The results, for Katie, show in her smile, her bright eyes and her enthusiasm for her life today. And, she has lost more than 90 pounds in 18 months.

“It was not about losing weight. This is about getting healthier. Weight loss is just a nice side effect,” Katie said. “I have more energy and the ability to move more. I want to do more on weekends because I can do more on weekends.”

With a goal right now of reaching 5,000 steps per day on her pedometer, she has had days that totaled 20,000 steps or more.

“I never thought I would get to a day when I could do that and walk the next day,” she said.

The Nutrition Counseling program works best for people, such as Katie, who are honest about their lifestyle, their personality and their willingness to make the changes, Joani said.

“You need to think about your life. Are you going to make time for physical activity? Are you willing to try a vegetable you haven’t tried before or use a new recipe?” she said. “You have to know your personality and know if you are ready.”

Katie has embraced it all.

“I am more confident and have established good habits. I have direction and focus on the health side of my life,” she said. “I am very much the same person, I am just the same person who wasn’t taking care of herself who is now taking care of herself. It helps me fill back up some of my glass so I can continue to give.”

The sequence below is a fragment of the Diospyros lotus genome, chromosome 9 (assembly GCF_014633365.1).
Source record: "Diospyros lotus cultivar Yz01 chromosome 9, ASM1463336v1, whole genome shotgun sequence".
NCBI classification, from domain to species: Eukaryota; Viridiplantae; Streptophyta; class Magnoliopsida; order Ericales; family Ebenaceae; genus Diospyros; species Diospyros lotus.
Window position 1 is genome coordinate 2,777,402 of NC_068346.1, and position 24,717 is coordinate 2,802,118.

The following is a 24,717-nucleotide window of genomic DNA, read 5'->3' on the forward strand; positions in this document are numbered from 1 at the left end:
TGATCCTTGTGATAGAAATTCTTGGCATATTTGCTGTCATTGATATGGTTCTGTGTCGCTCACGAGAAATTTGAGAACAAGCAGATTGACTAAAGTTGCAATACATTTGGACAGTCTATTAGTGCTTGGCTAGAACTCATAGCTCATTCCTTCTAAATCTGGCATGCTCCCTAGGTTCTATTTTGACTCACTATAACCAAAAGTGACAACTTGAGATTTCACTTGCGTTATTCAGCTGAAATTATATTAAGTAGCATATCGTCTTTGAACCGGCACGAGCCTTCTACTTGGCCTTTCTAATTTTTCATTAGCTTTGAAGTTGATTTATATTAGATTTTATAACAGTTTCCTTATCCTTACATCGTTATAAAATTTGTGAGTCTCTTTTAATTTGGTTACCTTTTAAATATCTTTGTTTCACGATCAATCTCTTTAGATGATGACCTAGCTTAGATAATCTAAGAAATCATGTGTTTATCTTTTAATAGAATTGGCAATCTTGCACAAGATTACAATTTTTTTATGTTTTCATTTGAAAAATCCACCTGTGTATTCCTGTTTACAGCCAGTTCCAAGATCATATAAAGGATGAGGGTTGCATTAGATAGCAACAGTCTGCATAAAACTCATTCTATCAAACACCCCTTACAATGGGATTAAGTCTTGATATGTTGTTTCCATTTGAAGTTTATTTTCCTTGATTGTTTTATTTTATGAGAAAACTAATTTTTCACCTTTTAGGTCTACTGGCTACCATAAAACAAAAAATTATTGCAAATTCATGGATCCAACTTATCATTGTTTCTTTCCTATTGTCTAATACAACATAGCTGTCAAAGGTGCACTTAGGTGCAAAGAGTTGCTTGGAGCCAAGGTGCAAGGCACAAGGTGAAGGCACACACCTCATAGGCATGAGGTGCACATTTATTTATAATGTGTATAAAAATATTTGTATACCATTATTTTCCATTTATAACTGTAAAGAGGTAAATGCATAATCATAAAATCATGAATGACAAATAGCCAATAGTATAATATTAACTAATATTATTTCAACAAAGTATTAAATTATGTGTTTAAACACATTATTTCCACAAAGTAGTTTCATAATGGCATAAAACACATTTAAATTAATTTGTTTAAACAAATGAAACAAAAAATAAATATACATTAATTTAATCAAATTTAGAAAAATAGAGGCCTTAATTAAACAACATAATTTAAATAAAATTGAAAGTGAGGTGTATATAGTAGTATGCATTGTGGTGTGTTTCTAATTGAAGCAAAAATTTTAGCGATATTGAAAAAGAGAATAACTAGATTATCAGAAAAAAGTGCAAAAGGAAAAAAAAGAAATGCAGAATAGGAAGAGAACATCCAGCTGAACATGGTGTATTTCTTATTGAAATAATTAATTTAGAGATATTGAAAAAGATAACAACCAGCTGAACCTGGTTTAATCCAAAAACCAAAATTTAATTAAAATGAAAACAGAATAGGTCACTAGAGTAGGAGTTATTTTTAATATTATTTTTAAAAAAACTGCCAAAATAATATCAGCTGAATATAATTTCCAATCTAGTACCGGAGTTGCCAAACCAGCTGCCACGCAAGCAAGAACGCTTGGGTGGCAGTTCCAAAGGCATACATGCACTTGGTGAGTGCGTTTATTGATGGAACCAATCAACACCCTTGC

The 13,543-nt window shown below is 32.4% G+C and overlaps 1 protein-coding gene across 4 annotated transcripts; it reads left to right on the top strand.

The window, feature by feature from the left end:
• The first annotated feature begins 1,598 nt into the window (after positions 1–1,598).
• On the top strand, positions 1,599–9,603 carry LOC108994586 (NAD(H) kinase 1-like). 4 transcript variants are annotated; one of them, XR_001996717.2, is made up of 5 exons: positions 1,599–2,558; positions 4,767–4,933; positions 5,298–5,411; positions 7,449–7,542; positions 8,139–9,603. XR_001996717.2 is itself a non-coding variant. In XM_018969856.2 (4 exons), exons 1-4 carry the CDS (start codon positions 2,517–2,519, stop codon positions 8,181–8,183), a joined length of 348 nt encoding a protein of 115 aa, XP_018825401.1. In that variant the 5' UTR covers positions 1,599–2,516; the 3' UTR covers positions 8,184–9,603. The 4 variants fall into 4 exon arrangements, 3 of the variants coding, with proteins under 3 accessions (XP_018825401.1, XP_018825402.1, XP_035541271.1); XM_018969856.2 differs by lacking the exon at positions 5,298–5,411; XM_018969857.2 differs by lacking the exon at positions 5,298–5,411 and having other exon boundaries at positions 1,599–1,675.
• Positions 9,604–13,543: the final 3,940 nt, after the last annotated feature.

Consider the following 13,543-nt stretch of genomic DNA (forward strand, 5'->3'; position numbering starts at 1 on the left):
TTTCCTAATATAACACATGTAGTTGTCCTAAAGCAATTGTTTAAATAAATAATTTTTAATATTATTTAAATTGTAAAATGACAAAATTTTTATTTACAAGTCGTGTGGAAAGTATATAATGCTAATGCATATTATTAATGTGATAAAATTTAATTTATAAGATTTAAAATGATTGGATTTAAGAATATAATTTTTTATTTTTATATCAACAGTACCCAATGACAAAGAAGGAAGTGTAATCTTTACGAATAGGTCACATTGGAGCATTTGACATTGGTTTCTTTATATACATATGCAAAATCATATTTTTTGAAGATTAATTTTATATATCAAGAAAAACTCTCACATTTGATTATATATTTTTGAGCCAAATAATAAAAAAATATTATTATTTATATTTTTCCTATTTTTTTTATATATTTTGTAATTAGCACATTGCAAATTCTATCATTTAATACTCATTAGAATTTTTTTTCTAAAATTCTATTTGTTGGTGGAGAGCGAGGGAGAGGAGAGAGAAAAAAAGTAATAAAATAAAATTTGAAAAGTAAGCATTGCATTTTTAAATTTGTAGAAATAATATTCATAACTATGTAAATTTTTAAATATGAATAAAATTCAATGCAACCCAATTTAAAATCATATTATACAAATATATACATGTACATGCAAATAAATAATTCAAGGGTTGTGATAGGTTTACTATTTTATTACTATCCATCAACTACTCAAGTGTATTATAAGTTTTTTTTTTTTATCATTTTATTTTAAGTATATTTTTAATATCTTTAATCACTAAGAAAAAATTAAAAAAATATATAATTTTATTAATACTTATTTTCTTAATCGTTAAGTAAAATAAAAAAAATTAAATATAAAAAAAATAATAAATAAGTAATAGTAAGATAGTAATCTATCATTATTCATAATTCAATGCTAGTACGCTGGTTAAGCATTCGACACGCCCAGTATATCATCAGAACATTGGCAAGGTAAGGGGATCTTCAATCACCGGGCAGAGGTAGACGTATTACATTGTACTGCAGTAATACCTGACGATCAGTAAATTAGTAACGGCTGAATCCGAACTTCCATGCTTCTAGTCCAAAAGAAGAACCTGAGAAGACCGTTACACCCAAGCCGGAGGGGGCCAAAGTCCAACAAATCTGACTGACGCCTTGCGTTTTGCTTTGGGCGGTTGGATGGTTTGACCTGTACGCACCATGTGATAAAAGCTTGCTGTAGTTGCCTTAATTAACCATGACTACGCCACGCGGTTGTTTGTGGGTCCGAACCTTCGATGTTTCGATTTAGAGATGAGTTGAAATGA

For more information about Nutrition Counseling, consult your provider or click here.

Blog

113 posts

Last post : 12/14/2019

Time to get healthy

Nov 12, 2019, 11:00 AM
Patient decides it's time to get healthy with the help of Primary Care Provider and Nutrition Counseling Program.

Katie Johnston makes changes with help of health coach

Nutrition Counseling Patient, Katie

Katie Johnston was about to turn 30 and decided it was time to get healthy.

In early 2018, without visiting a primary care provider since moving to Mount Vernon five years before, she made a resolution to “get on track with my health.”

She started by making an appointment with Janice Gatzke, DO, a Skagit Regional Health Family Medicine provider in Mount Vernon. After an extended conversation about Katie’s goals, Dr. Gatzke referred her to the Nutrition Counseling program at Skagit Regional Health.

“I was super nervous,” Katie said, noting she was driven by her mission to live a healthy lifestyle.

“The biggest step was that first meeting. I just needed to get started on my journey, regardless of my fears,” she said.

Katie started meeting with health coach and Registered Dietician Joani Pfeiffer, RD, CDE, RHCIII who walked her through conversations around what she was eating, what a typical day was like, what were her goals and what did she enjoy?

Katie describes Joani as “uplifting,” a “cheerleader and support person” and a “major motivating factor” in helping guide her through making changes to benefit her health.